Embryology   Biology 441   Spring 2012   Albert Harris




What is bone made of? One third collagen fibers, by weight; two thirds calcium phosphate crystals by weight.

The collagen very strongly resists tension, but doesn't resist pressure, because of the flexibility of collagen fibers. The calcium phosphate crystals resist compression; but by itself would be brittle and pulling tension would crack it. The combination of collagen fibers with calcium phosphate crystals, tightly interwoven with each other, strongly resist both tension and compression. Mechanically, this combination is analogous to fiber-glass, steel-reinforced concrete and other composite materials.

Bone is caused to form by cells of a special differentiated cell type, called osteocytes. Many scientists like to make a distinction between osteocytes versus osteoblasts (their precursors).

The collagen part of bone is synthesized by osteocytes, and they secrete collagen as fibers. Nobody knows how osteocytes cause calcium phosphate crystals to form. It is traditional to ignore this gap in knowledge by saying that osteocytes "secrete" calcium phosphate; but if that ever happened, it would be easy to see in electron microscope sections of osteocytes in the parts of the body where bone is being made. Collagen fibers can be clearly seen inside cells by electron microscopy.

Calcium phosphate crystals have never been seen inside osteocyte cells, but show up very clearly in sections of bones.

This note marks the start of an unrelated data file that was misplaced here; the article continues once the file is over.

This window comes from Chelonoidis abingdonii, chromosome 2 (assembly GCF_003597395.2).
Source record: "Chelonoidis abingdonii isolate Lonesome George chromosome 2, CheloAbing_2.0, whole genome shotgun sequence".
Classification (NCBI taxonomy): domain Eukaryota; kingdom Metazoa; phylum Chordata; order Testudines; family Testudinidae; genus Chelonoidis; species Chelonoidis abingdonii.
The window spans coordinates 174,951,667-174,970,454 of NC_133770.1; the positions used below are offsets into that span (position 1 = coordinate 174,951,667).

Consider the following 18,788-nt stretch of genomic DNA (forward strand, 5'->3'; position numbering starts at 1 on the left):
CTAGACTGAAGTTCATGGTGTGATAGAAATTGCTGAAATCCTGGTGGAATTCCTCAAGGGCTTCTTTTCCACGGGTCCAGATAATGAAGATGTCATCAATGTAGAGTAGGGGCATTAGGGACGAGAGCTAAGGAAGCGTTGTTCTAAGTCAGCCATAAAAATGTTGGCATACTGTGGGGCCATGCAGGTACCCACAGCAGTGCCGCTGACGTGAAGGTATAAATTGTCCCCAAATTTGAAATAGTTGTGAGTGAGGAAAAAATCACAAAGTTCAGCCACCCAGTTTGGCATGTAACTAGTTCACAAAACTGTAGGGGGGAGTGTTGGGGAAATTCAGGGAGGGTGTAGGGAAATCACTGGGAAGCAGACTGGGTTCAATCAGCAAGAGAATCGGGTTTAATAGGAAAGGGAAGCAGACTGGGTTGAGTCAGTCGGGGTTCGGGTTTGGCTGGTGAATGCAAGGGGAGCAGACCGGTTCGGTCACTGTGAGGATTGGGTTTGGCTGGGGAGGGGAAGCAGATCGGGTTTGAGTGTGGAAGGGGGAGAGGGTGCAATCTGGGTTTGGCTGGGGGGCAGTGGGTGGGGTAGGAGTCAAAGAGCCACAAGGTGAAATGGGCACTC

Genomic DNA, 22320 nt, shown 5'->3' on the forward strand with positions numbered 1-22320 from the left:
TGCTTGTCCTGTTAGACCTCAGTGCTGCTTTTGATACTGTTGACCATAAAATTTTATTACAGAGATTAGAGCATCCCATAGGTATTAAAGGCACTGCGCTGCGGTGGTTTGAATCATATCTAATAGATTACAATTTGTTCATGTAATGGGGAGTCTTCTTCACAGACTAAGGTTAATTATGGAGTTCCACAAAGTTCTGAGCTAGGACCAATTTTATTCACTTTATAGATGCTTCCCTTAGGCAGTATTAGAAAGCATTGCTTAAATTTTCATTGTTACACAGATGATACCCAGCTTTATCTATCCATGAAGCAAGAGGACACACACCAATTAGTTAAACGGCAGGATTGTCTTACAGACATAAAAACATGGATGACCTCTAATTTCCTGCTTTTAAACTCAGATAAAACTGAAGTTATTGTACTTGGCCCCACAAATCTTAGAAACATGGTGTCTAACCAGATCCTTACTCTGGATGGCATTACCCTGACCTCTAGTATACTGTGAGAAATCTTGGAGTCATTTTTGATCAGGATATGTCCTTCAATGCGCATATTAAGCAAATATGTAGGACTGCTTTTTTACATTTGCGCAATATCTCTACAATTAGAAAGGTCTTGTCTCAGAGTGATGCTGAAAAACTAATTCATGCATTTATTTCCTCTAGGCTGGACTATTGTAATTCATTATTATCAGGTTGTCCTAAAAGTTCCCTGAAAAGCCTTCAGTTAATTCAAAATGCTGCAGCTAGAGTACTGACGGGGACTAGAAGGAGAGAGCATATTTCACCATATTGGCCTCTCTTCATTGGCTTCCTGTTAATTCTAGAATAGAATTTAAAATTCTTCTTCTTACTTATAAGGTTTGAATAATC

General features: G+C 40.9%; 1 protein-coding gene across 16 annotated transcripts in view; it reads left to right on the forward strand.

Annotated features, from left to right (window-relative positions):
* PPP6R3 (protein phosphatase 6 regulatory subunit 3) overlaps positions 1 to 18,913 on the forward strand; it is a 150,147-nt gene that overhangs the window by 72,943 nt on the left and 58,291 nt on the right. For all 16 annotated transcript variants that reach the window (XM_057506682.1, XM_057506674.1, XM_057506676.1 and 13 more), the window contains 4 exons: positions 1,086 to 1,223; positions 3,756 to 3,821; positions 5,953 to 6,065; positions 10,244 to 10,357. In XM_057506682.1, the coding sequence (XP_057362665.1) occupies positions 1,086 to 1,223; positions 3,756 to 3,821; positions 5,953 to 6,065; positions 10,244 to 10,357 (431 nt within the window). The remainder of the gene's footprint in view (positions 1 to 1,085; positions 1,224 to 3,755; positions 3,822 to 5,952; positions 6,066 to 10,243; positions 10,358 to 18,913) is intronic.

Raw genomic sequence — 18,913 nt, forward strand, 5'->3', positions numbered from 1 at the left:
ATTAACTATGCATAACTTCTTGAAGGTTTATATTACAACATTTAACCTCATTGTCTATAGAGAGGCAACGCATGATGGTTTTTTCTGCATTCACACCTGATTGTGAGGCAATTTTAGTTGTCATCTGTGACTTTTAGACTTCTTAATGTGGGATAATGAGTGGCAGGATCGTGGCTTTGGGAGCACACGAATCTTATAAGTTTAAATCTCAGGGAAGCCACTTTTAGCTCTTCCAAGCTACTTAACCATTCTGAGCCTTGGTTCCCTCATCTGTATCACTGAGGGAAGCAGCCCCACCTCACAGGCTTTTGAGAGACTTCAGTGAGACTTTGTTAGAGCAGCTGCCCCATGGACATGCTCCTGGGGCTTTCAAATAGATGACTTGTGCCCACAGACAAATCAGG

Various theories have been proposed to explain what osteocytes do that causes calcium phosphate crystals to form amongst the collagen fibers that osteocytes secrete. It is possible that osteocytes secrete large amounts of either calcium ions OR phosphate ions; but they can't secrete both at the same place, because then they would combine and precipitate inside the cell (which would be visible by electron microscopy). Maybe some osteocytes secrete phosphate and others secrete calcium ions! Nobody has proposed that, but several other theories have been reported with some evidence supporting them. One idea is that osteocytes release closed membrane vesicles, and that the membranes of these vesicles actively pump calcium and phosphate into their interior, where they combine and precipitate. Alternatively, ATP could be used to pump calcium ions, and the phosphates released by hydrolysis of the ATP could combine with the calcium ions.

This is a subject where you could achieve a major medical breakthrough! Just figure out what the mechanism might be, and then design experiments that will turn out differently depending on which theory is actually correct. That's how you do research: consider every possible explanation that you and others can invent; then design experiments that will give different results according to which theory is true.